Background Synovial fibroblasts (SF) play a pivotal role in the pathophysiology of rheumatoid arthritis (RA). RASF not only promote inflammation and cartilage destruction of the joint, but also stimulate angiogenesis. Angiogenesis allows for increased leukocyte entry into the inflamed synovium and is regarded as a switch from acute to chronic inflammation. The non-canonical nuclear factor kappaB (NF-kB) pathway, with its main regulator NF-kB inducing kinase (NIK), may play a central role in this process.
Objectives To determine the effect of non-canonical NF-kB signalling on pro-angiogenic gene expression in RASF and on the angiogenic potential of human umbilical vein endothelial cells (HUVEC).
Methods RASF were stimulated with lymphotoxin α1β2 (LT) or LIGHT to activate non-canonical NF-kB signalling, and/or TNF to selectively activate the canonical NF-kB pathway. To effectively block the non-canonical pathway, a dominant negative NIK expressing adenovirus (Ad.NIKdn) was used. Changes in pro-angiogenic gene expression were measured by RT-PCR. Furthermore, to determine the effect on EC proliferation, RASF and HUVEC were co-cultured in the absence or presence of LT, LIGHT, TNF or VEGF EC were visualised through immunohistochemical staining of CD31, which was then semi-quantitatively scored.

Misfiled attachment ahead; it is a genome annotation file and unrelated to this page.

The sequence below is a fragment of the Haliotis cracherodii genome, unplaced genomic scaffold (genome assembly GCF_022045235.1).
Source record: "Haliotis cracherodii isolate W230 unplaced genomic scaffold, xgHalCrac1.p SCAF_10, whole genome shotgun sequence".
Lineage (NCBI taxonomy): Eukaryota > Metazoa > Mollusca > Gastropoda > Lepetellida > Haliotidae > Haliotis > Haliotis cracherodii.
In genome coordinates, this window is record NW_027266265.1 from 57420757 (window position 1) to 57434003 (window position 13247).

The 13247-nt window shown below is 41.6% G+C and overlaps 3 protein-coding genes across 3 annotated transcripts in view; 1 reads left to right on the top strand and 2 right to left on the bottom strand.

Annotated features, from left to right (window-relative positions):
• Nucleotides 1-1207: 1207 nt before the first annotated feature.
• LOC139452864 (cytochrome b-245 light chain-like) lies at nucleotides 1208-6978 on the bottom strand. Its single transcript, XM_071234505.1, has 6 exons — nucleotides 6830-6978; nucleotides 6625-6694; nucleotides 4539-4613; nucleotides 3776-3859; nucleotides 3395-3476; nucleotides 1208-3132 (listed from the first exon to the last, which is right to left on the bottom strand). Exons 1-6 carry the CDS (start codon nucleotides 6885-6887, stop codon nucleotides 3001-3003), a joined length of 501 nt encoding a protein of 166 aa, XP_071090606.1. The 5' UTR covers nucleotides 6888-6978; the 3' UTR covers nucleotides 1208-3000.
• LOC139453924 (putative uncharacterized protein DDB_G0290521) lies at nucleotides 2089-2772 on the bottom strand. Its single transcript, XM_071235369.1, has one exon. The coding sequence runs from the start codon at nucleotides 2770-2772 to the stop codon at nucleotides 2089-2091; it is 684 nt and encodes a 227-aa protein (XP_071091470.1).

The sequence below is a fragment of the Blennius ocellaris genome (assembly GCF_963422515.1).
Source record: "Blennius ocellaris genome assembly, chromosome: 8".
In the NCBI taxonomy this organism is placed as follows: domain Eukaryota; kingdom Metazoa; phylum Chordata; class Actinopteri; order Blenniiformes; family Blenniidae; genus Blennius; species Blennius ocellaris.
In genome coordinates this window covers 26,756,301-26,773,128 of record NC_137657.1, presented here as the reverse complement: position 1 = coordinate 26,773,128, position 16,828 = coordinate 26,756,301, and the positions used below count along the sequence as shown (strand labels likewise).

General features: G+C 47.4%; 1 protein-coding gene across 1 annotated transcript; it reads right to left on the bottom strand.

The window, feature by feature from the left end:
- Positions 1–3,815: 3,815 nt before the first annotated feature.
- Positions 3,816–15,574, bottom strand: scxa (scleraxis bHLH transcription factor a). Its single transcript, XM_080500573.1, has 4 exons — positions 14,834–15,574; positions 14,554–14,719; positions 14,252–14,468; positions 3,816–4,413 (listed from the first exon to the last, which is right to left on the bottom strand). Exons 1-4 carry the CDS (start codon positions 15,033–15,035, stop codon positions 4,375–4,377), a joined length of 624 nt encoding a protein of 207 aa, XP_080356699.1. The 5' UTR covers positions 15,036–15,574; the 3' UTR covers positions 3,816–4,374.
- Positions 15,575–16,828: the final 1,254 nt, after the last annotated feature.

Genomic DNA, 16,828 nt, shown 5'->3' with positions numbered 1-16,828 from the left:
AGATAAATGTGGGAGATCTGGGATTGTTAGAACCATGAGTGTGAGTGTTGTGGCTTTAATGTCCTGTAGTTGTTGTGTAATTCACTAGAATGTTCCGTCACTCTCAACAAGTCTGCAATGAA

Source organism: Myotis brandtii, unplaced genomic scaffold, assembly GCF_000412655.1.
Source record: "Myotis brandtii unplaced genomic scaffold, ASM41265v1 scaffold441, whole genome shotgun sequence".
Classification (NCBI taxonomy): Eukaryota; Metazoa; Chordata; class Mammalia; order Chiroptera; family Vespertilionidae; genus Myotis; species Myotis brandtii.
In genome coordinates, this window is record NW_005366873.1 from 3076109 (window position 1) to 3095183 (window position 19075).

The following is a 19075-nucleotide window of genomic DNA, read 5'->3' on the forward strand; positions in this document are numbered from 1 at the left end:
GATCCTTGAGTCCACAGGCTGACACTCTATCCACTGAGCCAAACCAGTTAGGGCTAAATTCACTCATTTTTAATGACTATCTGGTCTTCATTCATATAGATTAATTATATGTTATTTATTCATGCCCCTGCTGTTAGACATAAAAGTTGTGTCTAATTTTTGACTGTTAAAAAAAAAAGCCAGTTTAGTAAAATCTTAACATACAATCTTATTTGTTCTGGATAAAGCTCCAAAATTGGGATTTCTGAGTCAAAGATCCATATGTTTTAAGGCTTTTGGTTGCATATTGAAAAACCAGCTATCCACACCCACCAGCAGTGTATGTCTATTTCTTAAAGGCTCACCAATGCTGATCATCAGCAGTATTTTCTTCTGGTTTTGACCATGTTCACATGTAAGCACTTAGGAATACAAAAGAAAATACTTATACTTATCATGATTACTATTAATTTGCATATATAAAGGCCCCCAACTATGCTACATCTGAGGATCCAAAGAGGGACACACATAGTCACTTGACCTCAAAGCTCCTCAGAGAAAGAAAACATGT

Results Gene expression analysis of RASF revealed an increase in mRNA levels of VCAM-1 and IL-6 after stimulation with LT, LIGHT and TNF. Increased expression of IL-8 and MMP-3 was also observed in cells treated with both TNF and LT or LIGHT. These levels were attenuated in cells transduced with Ad.NIKdn prior to stimulation, indicating that the increased expression levels were at least in part non-canonical NF-kB dependent. CCL2 and bFGF were expressed continuously by RASF regardless of stimulation. In the co-culture, proliferation levels of EC increased under all stimulation conditions, with LIGHT inducing almost a 2-fold increase (p < 0.05), which was comparable to VEGF (p < 0.05).
Conclusions RASF contribute to synovial angiogenesis through the expression of adhesion molecules, cytokines, chemokines, matrix remodelling enzymes and growth factors. We demonstrate that the non-canonical NF-kB pathway plays an important role in this process by regulating pro-angiogenic genes and promoting EC proliferation. Further investigation of this pathway could lead to novel non-canonical NF-kB blocking therapeutics that inhibit angiogenesis in RA, thereby halting disease progression.